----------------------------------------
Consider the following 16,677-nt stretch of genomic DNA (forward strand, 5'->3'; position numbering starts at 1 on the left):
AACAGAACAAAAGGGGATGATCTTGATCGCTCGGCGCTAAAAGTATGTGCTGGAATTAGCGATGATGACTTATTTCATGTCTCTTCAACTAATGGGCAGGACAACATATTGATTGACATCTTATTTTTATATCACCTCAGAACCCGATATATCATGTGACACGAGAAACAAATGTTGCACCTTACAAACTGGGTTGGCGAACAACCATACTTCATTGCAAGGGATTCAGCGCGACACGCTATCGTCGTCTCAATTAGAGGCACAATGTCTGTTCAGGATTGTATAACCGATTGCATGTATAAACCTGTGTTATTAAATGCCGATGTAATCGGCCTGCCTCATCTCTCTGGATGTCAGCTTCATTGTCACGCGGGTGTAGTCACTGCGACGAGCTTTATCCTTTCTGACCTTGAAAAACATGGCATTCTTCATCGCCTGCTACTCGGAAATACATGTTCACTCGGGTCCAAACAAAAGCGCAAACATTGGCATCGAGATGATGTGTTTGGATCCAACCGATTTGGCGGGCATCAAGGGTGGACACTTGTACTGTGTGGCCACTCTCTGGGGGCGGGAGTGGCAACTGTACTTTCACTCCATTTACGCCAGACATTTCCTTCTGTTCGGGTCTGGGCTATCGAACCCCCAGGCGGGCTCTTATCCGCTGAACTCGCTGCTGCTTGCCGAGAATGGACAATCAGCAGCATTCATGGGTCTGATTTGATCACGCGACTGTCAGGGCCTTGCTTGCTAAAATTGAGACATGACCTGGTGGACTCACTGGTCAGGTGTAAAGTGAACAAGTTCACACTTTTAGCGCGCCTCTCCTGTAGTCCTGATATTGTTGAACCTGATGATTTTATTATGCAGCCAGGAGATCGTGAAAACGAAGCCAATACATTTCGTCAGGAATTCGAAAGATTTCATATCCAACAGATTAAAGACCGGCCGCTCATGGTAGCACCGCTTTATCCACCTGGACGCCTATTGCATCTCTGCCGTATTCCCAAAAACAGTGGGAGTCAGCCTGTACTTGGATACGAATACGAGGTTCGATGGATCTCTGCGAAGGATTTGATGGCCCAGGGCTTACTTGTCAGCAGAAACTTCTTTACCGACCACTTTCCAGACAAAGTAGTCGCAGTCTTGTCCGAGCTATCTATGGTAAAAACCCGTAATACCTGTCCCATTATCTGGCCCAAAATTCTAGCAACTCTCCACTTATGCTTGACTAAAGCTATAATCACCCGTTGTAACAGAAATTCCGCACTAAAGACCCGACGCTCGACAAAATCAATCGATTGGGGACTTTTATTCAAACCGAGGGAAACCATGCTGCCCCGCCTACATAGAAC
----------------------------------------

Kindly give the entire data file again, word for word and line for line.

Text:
Consider the following 16,677-nt stretch of genomic DNA (forward strand, 5'->3'; position numbering starts at 1 on the left):
AACAGAACAAAAGGGGATGATCTTGATCGCTCGGCGCTAAAAGTATGTGCTGGAATTAGCGATGATGACTTATTTCATGTCTCTTCAACTAATGGGCAGGACAACATATTGATTGACATCTTATTTTTATATCACCTCAGAACCCGATATATCATGTGACACGAGAAACAAATGTTGCACCTTACAAACTGGGTTGGCGAACAACCATACTTCATTGCAAGGGATTCAGCGCGACACGCTATCGTCGTCTCAATTAGAGGCACAATGTCTGTTCAGGATTGTATAACCGATTGCATGTATAAACCTGTGTTATTAAATGCCGATGTAATCGGCCTGCCTCATCTCTCTGGATGTCAGCTTCATTGTCACGCGGGTGTAGTCACTGCGACGAGCTTTATCCTTTCTGACCTTGAAAAACATGGCATTCTTCATCGCCTGCTACTCGGAAATACATGTTCACTCGGGTCCAAACAAAAGCGCAAACATTGGCATCGAGATGATGTGTTTGGATCCAACCGATTTGGCGGGCATCAAGGGTGGACACTTGTACTGTGTGGCCACTCTCTGGGGGCGGGAGTGGCAACTGTACTTTCACTCCATTTACGCCAGACATTTCCTTCTGTTCGGGTCTGGGCTATCGAACCCCCAGGCGGGCTCTTATCCGCTGAACTCGCTGCTGCTTGCCGAGAATGGACAATCAGCAGCATTCATGGGTCTGATTTGATCACGCGACTGTCAGGGCCTTGCTTGCTAAAATTGAGACATGACCTGGTGGACTCACTGGTCAGGTGTAAAGTGAACAAGTTCACACTTTTAGCGCGCCTCTCCTGTAGTCCTGATATTGTTGAACCTGATGATTTTATTATGCAGCCAGGAGATCGTGAAAACGAAGCCAATACATTTCGTCAGGAATTCGAAAGATTTCATATCCAACAGATTAAAGACCGGCCGCTCATGGTAGCACCGCTTTATCCACCTGGACGCCTATTGCATCTCTGCCGTATTCCCAAAAACAGTGGGAGTCAGCCTGTACTTGGATACGAATACGAGGTTCGATGGATCTCTGCGAAGGATTTGATGGCCCAGGGCTTACTTGTCAGCAGAAACTTCTTTACCGACCACTTTCCAGACAAAGTAGTCGCAGTCTTGTCCGAGCTATCTATGGTAAAAACCCGTAATACCTGTCCCATTATCTGGCCCAAAATTCTAGCAACTCTCCACTTATGCTTGACTAAAGCTATAATCACCCGTTGTAACAGAAATTCCGCACTAAAGACCCGACGCTCGACAAAATCAATCGATTGGGGACTTTTATTCAAACCGAGGGAAACCATGCTGCCCCGCCTACATAGAAC